Hospitality is inextricably tied to food. We often measure the worth of a host’s welcome by the bounty of the table at which we are fed. I wrote these words, last week, in a column about the Jewish harvest festival of Sukkot—and a yummy recipe for Trailside Oatmeal Cookies.
Today, we welcome Mennonite author Shirley Showalter with a column about another kind of cookie that may seem simple—but is also a tasty tradition that connects generations of women in her family. Shirley’s story also points out how these cookies were connection points with a larger world.
AN UNBROKEN CHAIN OF COOKIES
In my new memoir, Blush: A Mennonite Girl Meets a Glittering World, one of the photos from the 1950s shows my sister Sue, my brother Henry and me at the roadside stand where we tried to sell our produce. When I look at that photo now, I smile because Henry is holding a bag of the family cookies over his shoulder. As children, we couldn’t travel all the way to a farmer’s market to sell our wares, so we tried it along the roadside.
I share about a dozen recipes at the end of my book, but the most important to me is the first one: my great-grandmother’s sugar cookie recipe that we still make from a 100-year-old notebook of family recipes. We always called them “Sugar Cakes.” If you get my book and look at the family chart in the opening pages, this recipe comes from the Barbara Hess (1866-1941) branch of my family tree.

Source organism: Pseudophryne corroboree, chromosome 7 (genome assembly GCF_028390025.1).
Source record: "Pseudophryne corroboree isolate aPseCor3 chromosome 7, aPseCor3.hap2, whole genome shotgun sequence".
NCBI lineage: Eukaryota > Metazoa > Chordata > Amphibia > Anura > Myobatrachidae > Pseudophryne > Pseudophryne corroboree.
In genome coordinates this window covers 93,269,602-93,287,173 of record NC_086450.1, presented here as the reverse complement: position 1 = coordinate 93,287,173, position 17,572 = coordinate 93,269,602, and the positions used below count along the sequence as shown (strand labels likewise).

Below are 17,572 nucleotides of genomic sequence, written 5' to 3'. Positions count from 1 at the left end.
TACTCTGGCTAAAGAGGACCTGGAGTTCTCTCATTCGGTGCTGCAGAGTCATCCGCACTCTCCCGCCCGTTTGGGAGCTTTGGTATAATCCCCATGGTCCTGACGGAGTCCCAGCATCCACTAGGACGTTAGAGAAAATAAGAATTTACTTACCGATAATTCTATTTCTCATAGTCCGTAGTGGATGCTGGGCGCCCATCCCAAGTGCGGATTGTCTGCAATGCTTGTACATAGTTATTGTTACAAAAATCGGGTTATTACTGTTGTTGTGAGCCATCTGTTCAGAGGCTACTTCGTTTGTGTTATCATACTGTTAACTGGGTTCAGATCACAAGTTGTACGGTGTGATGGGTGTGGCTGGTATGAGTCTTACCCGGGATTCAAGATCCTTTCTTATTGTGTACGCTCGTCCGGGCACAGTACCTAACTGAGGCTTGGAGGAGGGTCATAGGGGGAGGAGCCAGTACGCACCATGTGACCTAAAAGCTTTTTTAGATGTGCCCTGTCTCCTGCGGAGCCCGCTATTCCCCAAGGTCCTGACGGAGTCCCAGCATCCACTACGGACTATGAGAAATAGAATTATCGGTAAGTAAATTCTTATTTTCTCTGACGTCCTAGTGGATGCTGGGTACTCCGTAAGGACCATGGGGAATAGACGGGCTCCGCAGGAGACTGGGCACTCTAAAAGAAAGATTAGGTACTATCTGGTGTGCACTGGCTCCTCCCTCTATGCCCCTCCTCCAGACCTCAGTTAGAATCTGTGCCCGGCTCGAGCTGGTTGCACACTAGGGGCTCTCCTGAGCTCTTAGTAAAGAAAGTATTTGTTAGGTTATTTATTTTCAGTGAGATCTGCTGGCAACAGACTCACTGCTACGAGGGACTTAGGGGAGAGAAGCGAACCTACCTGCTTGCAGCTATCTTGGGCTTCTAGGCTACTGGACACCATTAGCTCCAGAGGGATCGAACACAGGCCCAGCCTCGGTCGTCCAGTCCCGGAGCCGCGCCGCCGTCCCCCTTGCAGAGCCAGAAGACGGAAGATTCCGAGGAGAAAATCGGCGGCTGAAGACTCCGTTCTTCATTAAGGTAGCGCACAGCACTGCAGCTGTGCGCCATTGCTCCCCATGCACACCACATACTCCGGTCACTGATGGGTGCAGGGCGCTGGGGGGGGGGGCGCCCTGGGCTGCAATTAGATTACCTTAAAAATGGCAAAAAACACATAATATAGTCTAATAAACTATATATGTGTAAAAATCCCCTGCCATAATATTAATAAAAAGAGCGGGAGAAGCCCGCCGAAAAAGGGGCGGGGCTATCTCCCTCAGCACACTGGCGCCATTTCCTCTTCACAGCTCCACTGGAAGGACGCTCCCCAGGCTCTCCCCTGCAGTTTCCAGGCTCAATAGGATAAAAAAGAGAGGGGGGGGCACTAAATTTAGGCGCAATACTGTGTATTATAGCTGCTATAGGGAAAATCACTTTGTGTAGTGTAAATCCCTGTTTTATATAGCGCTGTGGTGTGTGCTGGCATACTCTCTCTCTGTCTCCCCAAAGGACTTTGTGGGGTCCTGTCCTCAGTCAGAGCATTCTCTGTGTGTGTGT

Every week, through the generations, the women in my family would bake dozens and dozens of these cookies. They were simple, but were not found in most other cookbooks.
This has brought the women in my family together over a long, long period of time. My family always was part of the Lancaster Central Market, which is now the oldest continuously operated farmer’s market in the United States. Every Tuesday and Friday, they had a stand at the market and would bring in whatever produce and poultry they had prepared the day before—and, of course, baked goods, too. These cookies always were the featured item among the baked goods.
Many times as a girl, I helped to bake the cookies. My mother didn’t continue selling things at the market, but my grandmother did until her death in 1951.
This has brought the women in my family together over a long, long period of time. Recently, my daughter and I got together at my sister’s farm in Lancaster County and we made these cookies to serve guests at some of the book-launch events for Blush. I’ve now passed the recipe to my children, forming an unbroken chain of people who’ve made these cookies over more than a century.
Now, I’m passing this tradition along to readers, too.
Care to read more about Shirley Showalter?
AND SPECIAL THANKS TODAY: Our Holidays and Festivals columnist Stephanie Fenton also is an accomplished food photographer. She carried out our Read The Spirit recipe testing, this week, and provided the photo that accompanies today’s recipe.